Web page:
The Start-up MindsetThursday, 11 October 2012 14:37
Take a break before you start to run on empty
I took last week off.
It was school holidays so the five of us went down to the beach and did the usual family stuff. By the way, how kids can play on the beach in their swimmers when it’s absolutely freezing is beyond me.
Anyway, I’m now back in the office and to say that I am completely refreshed would be an exaggeration. However, I am certainly feeling more energised than I felt before I went away.
Why am I boring you with this information?
Because I learnt a few years ago that you need to take time off. For me, around this time of year if I don’t take a break, I get grumpy and angry. Little things make me react a lot more than they otherwise would.
Now, it’s very easy when you are in a start-up to never take a holiday for at least two reasons.
Firstly, money is usually tight. Secondly, unlike in a big company, there generally aren’t teams of other people in the office to pick up your slack.
Having said that, taking a break is essential. You actually don’t realise just how tired and worn out you really are. I also learnt that lesson years ago when I used to be a comedy writer for a breakfast radio show.
I use to come into the station at 4am and write jokes for the day’s show. Some mornings because I didn’t sleep well or went out the night before or whatever I was just tired. But the show must go on, so I’d sit there and churn out the gags.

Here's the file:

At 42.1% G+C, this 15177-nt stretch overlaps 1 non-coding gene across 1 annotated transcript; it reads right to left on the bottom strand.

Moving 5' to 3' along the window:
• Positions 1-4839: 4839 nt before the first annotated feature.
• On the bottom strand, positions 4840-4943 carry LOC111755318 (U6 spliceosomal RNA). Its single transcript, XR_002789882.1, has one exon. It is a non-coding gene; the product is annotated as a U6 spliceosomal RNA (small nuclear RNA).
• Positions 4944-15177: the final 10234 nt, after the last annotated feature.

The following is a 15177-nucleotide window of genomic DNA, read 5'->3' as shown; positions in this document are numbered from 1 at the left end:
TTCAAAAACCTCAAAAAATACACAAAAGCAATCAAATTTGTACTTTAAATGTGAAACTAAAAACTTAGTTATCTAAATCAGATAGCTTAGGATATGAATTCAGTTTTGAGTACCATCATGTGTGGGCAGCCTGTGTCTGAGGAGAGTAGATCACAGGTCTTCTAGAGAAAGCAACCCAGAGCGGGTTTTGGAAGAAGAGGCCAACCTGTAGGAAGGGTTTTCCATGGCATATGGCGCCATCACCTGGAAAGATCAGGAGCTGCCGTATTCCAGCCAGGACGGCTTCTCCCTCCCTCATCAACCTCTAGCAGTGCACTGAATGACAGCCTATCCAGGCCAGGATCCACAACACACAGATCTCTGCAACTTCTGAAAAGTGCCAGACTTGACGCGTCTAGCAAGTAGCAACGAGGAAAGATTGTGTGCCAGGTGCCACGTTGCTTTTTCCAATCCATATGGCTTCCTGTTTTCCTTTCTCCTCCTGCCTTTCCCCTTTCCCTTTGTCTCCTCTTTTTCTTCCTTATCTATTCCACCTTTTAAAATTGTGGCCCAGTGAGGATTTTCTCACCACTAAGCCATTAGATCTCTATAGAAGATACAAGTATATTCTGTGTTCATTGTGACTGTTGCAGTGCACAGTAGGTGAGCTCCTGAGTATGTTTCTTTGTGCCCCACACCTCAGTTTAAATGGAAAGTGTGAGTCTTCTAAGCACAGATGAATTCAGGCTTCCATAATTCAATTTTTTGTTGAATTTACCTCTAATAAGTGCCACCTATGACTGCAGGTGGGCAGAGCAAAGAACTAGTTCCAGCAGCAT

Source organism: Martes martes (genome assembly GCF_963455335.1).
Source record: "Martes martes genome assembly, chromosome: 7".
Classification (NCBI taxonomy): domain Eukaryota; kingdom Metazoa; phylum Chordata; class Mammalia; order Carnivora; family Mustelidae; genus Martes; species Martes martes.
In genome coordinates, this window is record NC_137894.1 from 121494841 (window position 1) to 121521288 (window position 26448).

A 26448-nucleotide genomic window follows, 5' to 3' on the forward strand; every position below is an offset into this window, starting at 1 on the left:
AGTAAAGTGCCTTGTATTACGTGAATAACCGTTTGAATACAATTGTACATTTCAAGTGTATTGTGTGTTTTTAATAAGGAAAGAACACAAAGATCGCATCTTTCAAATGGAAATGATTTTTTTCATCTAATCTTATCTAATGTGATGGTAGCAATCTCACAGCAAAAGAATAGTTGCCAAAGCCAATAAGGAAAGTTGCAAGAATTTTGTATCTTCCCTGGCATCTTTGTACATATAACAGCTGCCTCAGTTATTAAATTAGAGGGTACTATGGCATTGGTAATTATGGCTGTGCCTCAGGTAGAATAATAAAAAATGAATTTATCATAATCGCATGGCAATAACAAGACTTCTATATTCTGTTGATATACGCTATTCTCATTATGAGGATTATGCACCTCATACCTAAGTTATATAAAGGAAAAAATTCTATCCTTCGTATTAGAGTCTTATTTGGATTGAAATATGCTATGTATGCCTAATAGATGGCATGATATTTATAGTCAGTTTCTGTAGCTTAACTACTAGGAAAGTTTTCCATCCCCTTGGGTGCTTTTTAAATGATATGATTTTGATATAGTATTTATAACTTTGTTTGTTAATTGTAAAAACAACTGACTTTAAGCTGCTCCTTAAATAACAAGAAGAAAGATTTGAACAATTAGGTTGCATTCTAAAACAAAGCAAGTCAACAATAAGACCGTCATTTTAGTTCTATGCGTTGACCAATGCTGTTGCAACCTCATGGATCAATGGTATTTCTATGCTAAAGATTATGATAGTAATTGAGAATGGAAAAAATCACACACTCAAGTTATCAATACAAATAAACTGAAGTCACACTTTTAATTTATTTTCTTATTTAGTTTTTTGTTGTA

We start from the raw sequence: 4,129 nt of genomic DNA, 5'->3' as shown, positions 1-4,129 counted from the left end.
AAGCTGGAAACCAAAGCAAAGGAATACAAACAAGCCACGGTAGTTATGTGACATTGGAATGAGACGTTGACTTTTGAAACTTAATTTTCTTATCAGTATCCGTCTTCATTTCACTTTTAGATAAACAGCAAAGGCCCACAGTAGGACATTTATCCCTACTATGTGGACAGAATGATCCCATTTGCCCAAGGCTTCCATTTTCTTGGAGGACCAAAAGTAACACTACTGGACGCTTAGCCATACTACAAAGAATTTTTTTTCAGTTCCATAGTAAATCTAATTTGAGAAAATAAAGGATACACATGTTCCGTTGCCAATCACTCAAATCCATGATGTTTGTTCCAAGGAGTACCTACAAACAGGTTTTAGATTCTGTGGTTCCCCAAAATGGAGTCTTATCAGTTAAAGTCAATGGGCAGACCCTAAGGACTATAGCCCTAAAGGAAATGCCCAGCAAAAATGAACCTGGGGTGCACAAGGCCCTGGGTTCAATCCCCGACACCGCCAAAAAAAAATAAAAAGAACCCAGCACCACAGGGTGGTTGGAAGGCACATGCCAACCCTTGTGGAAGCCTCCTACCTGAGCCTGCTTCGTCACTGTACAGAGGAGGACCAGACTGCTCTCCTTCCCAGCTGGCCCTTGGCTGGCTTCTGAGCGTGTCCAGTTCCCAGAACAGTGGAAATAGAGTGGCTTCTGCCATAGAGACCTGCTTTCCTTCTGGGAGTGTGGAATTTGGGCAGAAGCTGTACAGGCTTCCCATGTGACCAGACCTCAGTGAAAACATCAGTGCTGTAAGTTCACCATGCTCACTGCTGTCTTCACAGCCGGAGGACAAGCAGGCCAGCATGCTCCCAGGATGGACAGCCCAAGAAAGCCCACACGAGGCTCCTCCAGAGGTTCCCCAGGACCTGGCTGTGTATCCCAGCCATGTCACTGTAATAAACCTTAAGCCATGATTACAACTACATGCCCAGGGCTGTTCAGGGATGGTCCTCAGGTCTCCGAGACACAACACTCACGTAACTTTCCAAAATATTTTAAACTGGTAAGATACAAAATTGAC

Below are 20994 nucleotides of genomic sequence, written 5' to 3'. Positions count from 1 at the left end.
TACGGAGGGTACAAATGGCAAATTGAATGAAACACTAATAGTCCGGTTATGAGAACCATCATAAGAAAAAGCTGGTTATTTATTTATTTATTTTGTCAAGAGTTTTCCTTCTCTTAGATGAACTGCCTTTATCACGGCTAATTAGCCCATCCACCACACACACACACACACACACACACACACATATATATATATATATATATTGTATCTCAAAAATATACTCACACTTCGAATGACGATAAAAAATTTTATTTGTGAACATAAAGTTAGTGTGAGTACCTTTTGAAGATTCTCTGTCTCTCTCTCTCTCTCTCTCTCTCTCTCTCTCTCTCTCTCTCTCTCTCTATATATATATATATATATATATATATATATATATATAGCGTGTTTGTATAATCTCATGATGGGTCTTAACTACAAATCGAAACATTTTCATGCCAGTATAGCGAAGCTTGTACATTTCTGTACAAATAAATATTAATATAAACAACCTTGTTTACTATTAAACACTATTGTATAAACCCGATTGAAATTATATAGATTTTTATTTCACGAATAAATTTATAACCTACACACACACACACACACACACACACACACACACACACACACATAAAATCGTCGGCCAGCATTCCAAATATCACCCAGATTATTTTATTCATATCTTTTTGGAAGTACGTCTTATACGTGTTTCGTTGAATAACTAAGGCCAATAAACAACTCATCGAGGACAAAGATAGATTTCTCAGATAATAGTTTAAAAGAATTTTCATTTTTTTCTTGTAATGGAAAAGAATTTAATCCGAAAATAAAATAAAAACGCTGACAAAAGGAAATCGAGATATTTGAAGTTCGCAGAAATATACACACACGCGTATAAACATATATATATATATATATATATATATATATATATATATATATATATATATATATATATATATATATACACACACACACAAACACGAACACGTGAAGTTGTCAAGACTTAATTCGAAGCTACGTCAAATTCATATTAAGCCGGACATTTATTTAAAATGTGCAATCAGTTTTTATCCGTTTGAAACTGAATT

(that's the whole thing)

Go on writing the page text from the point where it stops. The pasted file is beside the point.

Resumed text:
On those days that I was tired, I thought I was sharp. I thought I was hilarious. The truth was that my material was crap. I’d read it the next day and realised just how impeded my writing performance actually was. I was tired.
The same is true when you work the whole year without a break. You might think you are on the ball but the truth is that you’re not. What’s also interesting is that because you are tired, your ability to recognise your own fatigue is also impaired.
It’s like when you go to the gym to lift weights.
You need to give yourself adequate time for recovery otherwise you won’t maximise your results. Giving yourself time between sets and having complete rest days in between workouts is critical. Otherwise, you will end up over-training and not building any muscle.
In fact, you are likely to go backwards.
So, I took last week off. And I really took a week off.
I didn’t spend the week on the phone or in front of the computer. Yes, I checked emails, took a handful of calls and read a little bit of work-related stuff. But I took a week off.
There’s nothing worse than making the decision to have a break and to then not actually have a break because you worked the whole time. You end up returning even more burnt out than if you stayed at work the whole time.
So, take a week off. Have a break. And come back feeling refreshed.
And if you’ve got kids, like me, by the end of the week you will be desperate to get back into the office – anything is a break after a week with crazy kids!
Jason Rose is a director of consultancy adbossconcepts.com.au and media-buying platform adboss.com.au – a website designed to help SMEs compare and save on their advertising.
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